Why not 'WWOOF'?
If you have a green thumb or are willing to do little labor in the rural areas of Japan in exchange for room and board, then it's time for you to sign up for World Wide Opportunities on Organic Farms (WWOOF). Being able to do organic farming in Ibaraki through WWOOF was an incomparable experience for me. As a "WWOOFer," I was tasked with assisting in the summer operations of a fish farm-cum-restaurant, where families paid to do some fishing, and then we prepared the fish for them and allowed them to enjoy the premises. While helping out in the kitchen—washing the dishes, cleaning the restaurant facilities and other minor work—I was allowed to eat anything I wanted and enjoy the carefree (and internet-free) farm life for a few days.
If you decide to do WWOOF, part of the arrangement is that you can take days off to explore the town, even as you stay on your host's premises.
Farm with Foreigners
If you are not exactly comfortable staying with a Japanese host family, fearing you may not know the language and culture well enough, there's Hackerfarm as an option. The group behind FarmLab, an experimental farm plot in Chiba, is composed of mixed nationalities. With a little negotiation, especially if you can contribute something or want to learn something about their methods of crop rotation, traditional cultural farming such as Japanese satoyama techniques, and companion planting, you may be allowed to stay on their farm grounds. Chiba is a train ride away from Tokyo, so this site is definitely a good home base for a few days.
Bond with Buddhist Devotees
If you want a truly unique experience as you visit or travel around Japan, you can book a stay in a Buddhist temple. On Mount Koya, in Wakayama Prefecture, you can bond with the monks of this tight-knit Buddhist community. The lodgings available in the area are all close to the quiet forests and sacred mountains. Although getting to Wakayama will take you two hours from Osaka, spending a few nights here is worth it, especially since it's considered a UNESCO World Heritage Site.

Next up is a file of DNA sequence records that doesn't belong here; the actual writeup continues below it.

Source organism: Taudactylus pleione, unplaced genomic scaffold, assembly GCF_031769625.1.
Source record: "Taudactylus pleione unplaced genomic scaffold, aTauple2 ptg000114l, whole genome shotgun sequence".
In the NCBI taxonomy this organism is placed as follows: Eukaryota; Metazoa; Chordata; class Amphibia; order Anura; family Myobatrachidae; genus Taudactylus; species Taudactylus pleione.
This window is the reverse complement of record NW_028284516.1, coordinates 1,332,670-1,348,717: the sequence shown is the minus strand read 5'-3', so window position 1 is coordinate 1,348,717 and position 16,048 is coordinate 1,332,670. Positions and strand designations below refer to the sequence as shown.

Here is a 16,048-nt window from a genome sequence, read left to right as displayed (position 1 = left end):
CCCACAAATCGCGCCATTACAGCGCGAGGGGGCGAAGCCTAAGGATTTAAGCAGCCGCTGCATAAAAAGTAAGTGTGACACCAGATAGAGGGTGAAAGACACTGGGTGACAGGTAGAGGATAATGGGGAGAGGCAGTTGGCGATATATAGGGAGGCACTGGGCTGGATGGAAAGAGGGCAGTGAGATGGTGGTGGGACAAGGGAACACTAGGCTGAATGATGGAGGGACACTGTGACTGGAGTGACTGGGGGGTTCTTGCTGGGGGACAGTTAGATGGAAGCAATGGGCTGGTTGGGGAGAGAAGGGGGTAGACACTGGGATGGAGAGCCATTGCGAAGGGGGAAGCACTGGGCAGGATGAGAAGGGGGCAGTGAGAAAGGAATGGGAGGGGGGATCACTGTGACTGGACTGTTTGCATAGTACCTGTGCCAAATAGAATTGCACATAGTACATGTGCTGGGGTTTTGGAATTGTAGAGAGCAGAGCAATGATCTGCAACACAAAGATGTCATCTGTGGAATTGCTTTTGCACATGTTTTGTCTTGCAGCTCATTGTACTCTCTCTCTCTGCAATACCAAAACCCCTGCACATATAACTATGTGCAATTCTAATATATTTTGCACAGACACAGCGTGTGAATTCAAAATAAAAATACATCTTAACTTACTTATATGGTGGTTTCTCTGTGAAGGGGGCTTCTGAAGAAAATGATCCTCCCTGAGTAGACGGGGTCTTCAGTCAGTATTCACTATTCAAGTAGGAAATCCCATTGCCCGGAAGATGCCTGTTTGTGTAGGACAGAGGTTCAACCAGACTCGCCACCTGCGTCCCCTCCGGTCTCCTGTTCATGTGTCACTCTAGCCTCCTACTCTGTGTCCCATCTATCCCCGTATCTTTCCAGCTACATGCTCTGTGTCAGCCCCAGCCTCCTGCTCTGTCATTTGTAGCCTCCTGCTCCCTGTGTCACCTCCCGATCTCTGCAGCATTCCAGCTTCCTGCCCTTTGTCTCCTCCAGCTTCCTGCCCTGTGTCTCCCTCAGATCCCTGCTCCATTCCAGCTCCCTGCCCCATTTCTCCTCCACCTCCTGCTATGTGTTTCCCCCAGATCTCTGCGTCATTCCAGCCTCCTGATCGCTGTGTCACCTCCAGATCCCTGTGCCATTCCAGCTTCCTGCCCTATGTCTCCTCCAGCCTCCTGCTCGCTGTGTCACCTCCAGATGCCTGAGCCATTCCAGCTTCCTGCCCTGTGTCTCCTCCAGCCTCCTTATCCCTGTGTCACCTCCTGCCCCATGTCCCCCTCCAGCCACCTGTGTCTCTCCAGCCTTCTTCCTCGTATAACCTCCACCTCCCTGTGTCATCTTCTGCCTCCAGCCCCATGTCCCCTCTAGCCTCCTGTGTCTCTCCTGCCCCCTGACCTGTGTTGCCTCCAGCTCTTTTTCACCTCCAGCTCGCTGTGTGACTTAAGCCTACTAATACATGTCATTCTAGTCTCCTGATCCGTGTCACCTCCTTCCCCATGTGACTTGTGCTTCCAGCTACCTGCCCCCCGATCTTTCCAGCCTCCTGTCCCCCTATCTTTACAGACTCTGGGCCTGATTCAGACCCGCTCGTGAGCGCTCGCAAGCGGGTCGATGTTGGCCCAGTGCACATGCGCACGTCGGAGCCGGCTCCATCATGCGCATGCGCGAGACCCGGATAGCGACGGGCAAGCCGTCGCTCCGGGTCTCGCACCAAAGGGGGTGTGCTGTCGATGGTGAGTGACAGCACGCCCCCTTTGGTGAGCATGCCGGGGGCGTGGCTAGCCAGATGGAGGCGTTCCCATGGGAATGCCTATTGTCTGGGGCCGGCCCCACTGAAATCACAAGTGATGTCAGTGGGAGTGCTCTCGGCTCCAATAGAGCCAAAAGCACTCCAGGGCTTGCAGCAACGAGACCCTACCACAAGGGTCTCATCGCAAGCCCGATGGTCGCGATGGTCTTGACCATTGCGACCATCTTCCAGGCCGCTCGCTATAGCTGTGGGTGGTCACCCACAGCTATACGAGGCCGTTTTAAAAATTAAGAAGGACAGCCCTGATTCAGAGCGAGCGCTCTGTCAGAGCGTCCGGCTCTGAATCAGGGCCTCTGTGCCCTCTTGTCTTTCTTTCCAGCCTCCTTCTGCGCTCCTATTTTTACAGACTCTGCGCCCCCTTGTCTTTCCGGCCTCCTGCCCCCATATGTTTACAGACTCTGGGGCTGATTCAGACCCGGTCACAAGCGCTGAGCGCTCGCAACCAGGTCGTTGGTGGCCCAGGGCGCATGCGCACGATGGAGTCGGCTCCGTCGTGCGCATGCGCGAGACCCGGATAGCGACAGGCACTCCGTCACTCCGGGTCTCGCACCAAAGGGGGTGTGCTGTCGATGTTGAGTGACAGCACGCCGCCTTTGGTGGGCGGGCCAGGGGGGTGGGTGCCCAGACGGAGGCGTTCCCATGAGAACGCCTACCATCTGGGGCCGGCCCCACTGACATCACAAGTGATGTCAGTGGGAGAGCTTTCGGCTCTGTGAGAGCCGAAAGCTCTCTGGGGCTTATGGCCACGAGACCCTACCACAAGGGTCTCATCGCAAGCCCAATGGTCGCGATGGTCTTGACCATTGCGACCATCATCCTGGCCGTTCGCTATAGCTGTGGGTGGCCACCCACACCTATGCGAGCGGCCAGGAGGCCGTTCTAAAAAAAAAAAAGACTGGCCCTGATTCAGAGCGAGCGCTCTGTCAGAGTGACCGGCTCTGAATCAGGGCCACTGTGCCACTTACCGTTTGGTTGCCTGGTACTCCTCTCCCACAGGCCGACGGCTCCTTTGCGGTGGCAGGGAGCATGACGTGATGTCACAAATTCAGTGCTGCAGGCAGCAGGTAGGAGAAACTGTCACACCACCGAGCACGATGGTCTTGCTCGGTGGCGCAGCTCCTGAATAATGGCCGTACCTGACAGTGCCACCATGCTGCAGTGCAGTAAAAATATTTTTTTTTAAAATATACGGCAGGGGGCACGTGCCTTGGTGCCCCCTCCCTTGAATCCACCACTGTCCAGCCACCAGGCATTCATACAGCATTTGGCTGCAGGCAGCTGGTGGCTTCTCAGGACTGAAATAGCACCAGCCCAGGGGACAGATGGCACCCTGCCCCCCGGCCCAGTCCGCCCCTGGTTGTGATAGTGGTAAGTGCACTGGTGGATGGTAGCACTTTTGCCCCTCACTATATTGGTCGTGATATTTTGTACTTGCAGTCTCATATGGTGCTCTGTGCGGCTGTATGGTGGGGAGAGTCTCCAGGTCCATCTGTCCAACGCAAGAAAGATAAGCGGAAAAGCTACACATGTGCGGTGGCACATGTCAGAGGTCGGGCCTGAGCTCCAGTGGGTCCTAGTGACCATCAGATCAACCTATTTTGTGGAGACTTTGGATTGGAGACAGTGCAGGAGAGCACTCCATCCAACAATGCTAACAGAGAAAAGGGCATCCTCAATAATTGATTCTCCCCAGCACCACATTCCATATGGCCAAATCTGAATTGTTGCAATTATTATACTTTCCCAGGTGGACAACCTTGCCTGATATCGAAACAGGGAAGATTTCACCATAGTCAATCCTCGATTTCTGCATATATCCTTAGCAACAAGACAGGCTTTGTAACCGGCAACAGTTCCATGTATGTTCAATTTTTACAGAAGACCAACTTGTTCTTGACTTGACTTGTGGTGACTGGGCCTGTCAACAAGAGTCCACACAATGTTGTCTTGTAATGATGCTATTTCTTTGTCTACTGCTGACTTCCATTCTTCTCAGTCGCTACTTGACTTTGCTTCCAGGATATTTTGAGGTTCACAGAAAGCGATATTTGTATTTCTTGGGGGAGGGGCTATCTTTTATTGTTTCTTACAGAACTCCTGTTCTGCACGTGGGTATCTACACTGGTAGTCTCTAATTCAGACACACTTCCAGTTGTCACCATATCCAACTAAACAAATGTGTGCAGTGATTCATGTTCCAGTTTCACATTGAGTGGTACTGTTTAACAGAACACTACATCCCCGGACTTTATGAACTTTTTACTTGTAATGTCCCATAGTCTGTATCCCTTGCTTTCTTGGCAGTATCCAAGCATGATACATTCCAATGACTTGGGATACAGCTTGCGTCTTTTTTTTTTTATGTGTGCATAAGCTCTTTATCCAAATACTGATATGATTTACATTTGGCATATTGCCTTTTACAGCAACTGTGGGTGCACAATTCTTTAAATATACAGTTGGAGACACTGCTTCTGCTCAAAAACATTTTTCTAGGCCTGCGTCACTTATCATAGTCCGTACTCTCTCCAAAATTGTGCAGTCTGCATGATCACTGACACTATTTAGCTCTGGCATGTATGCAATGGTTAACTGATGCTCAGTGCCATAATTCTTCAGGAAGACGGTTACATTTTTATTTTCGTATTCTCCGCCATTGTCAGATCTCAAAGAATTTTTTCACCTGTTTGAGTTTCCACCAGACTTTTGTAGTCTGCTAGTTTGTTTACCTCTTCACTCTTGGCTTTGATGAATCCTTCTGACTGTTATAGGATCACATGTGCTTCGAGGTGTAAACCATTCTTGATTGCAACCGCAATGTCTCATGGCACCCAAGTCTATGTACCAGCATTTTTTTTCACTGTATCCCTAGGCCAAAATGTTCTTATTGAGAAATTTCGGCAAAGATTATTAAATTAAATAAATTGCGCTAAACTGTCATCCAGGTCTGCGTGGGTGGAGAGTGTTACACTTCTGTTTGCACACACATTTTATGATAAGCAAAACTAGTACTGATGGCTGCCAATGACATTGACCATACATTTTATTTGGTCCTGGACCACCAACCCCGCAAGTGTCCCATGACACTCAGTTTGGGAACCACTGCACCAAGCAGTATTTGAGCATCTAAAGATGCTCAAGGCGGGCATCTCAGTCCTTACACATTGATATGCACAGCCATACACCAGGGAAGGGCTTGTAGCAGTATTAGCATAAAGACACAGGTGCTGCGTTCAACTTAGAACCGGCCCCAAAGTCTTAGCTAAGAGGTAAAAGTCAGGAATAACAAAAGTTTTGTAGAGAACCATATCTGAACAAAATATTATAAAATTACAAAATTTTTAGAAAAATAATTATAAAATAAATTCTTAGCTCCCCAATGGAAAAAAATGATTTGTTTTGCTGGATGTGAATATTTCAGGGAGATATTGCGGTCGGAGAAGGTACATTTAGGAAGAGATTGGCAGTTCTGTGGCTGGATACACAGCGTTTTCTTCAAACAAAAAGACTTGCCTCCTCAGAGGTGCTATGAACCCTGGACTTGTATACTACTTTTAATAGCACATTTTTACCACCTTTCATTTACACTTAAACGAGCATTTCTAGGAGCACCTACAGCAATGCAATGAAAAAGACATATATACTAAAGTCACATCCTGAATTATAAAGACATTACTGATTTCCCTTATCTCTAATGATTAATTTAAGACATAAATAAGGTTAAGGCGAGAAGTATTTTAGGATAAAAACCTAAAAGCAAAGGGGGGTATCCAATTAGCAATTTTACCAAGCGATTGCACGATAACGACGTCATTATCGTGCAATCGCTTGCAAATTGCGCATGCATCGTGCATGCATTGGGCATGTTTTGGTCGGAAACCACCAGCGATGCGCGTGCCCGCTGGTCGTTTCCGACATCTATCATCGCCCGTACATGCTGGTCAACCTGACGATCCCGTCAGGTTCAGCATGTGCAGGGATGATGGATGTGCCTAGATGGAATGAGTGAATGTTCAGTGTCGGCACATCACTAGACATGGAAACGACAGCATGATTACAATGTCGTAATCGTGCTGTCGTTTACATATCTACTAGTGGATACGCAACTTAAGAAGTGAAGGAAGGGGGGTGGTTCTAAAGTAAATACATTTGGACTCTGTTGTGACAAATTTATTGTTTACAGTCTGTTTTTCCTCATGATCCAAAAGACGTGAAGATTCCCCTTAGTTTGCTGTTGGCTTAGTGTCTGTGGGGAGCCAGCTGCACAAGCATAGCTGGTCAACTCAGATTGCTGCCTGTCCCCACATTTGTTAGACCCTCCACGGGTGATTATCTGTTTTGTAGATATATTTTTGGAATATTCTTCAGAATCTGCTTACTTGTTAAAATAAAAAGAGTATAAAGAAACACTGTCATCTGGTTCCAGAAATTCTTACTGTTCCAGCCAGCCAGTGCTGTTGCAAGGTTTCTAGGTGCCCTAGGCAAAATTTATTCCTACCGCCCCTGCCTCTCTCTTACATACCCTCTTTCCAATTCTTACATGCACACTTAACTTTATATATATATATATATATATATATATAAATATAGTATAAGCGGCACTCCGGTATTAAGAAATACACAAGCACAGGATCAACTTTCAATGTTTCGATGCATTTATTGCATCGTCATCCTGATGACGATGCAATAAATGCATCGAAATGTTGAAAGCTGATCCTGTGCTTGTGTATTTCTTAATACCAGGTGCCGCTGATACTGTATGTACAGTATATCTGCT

Go for the Great Outdoors
Japan has done a good job maintaining green areas in both cities and rural areas. To its credit, it has 17 well-preserved cultural sites and four natural sites recognized as UNESCO World Heritage Sites. When exploring Japan, there's an option to actually pitch a tent and enjoy the natural surroundings as you sleep and wake (in designated campgrounds though). There's Ama Camping Ground in Okinawa, for one. There's also Hikawa in Okutama, which is perhaps the nearest campground to Tokyo.
Book a Bed Among the Books
If you are quite conservative and not a fan of going too far out of your comfort zone, then perhaps you would like to stay tucked in bed with books. Just an easy train ride from the main Tokyo Station is Ikebukuro, a bustling Tokyo suburb with very dynamic shopping and nightlife. If you're an introvert, or your idea of rest after a long day of exploring is your version of a "bat cave" with books, then this bookshop accommodation in Ikebukuro is the perfect hideout for you. Book your stay with a bed nestled in books. Definitely one for the books!